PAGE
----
Presentation on theme: "The Thesis Writing Process Dr. Tamara O’Connor Student Learning Development Student Counselling Service Trinity College Dublin."— Presentation transcript:
The Thesis Writing Process Dr. Tamara O’Connor Student Learning Development Student Counselling Service Trinity College Dublin
Learning Objectives Focus on writing process Explore strategies for starting and maintaining writing Identify self-management strategies to aid process Consider structure and outlining Build your argument Share strategies and experiences
Murray’s Model (2002) Social Interactions, discussion Support Psychological Motivation, goal setting, self-monitoring Rhetorical = Writing Regular writing “Snack” writing + “binge” writing
How to write a lot (Silvia 2007) Barriers: “I can’t find time to write” “I need to do some more analyses first” aka “I need to read a few more articles” “To write a lot I need a new computer...” “I’m waiting until I feel like it”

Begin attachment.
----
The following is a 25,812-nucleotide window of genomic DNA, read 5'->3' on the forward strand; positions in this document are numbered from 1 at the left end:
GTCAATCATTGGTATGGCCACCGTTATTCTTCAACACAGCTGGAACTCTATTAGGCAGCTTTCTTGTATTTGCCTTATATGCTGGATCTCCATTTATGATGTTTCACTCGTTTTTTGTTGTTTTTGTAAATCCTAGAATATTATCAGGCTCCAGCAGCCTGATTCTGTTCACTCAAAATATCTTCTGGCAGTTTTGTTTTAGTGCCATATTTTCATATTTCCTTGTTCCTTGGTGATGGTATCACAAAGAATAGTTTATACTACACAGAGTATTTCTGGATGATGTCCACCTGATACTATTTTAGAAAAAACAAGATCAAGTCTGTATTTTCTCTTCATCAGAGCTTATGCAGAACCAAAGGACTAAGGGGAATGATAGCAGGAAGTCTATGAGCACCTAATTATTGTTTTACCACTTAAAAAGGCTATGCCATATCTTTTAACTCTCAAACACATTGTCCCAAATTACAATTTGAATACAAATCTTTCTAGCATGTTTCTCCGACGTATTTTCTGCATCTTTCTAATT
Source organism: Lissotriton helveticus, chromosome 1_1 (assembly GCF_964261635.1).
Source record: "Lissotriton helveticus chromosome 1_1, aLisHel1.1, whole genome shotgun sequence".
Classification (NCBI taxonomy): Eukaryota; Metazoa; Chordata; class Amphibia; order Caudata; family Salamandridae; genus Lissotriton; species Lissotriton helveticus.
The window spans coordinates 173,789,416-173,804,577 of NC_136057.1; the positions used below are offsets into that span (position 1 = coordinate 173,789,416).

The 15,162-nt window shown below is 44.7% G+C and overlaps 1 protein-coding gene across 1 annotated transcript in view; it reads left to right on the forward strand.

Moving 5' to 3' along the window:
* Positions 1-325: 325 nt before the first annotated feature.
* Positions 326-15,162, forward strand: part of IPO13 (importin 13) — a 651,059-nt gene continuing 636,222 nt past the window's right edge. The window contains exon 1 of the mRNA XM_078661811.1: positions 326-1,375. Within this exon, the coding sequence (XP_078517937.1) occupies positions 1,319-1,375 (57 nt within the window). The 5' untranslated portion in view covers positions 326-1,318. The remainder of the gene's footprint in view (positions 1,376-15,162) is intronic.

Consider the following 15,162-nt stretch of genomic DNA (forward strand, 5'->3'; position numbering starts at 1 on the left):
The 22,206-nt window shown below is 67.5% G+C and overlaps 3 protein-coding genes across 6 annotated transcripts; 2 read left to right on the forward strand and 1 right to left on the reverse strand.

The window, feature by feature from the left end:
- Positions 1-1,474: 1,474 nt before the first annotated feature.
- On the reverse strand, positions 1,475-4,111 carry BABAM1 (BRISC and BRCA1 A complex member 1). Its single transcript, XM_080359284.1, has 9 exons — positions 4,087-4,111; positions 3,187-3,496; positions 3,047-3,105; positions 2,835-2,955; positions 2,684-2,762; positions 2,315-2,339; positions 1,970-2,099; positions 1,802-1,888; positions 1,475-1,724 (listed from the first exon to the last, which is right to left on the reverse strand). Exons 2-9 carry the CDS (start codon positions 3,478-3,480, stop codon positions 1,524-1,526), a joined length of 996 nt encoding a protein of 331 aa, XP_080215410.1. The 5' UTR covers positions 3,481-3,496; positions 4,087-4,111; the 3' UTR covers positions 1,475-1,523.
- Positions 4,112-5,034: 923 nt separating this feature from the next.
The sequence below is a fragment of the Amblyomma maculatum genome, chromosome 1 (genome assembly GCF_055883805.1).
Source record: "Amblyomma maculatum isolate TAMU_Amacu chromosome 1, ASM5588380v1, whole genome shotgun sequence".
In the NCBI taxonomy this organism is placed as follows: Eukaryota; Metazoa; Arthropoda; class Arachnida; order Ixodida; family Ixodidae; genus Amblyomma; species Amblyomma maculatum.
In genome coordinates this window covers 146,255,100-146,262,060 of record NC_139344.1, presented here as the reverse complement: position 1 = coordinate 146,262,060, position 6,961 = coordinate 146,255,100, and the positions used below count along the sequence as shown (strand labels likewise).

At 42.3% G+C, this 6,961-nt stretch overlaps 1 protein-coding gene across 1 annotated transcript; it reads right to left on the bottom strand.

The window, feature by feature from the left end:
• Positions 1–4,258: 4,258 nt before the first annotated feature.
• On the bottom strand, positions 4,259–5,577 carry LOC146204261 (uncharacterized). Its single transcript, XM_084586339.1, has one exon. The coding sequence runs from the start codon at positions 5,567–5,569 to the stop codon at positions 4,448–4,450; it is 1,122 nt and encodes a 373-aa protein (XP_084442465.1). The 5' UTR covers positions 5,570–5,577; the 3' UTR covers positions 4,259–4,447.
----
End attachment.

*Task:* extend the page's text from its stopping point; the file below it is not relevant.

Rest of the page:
Writing to prompts What writing have I done and what would I like to do? Where do my ideas come from? How does what I read compare with my own views? What I want to write about next is… What do I want to write about next?
Freewriting Writing for 5 minutes Without stopping In sentences Private – no external reader No structure needed Topic related to your research Like brainstorming in sentences
Generative writing Writing for 5 minutes Without stopping In sentences Focusing on one topic (maybe from your freewriting To be read by someone else
Interactive reading & note taking Collect notes not articles or books How do you make notes? Make use of bibliographic programme “…your thoughts about others’ work” (Single 2010, p. 79) Pre-Writing
What to make notes on –Big Picture –Big Point –Premise or Hypothesis –Data, sources, arguments –Theories or conceptual –Analytical or research methods –Results or analysis –Quotations –How it influences your research
Structure & Outlining Mapping One page outline –Generic thesis structure –Use table of contents feature Allocate word count for each section Design sub-sections Write in layers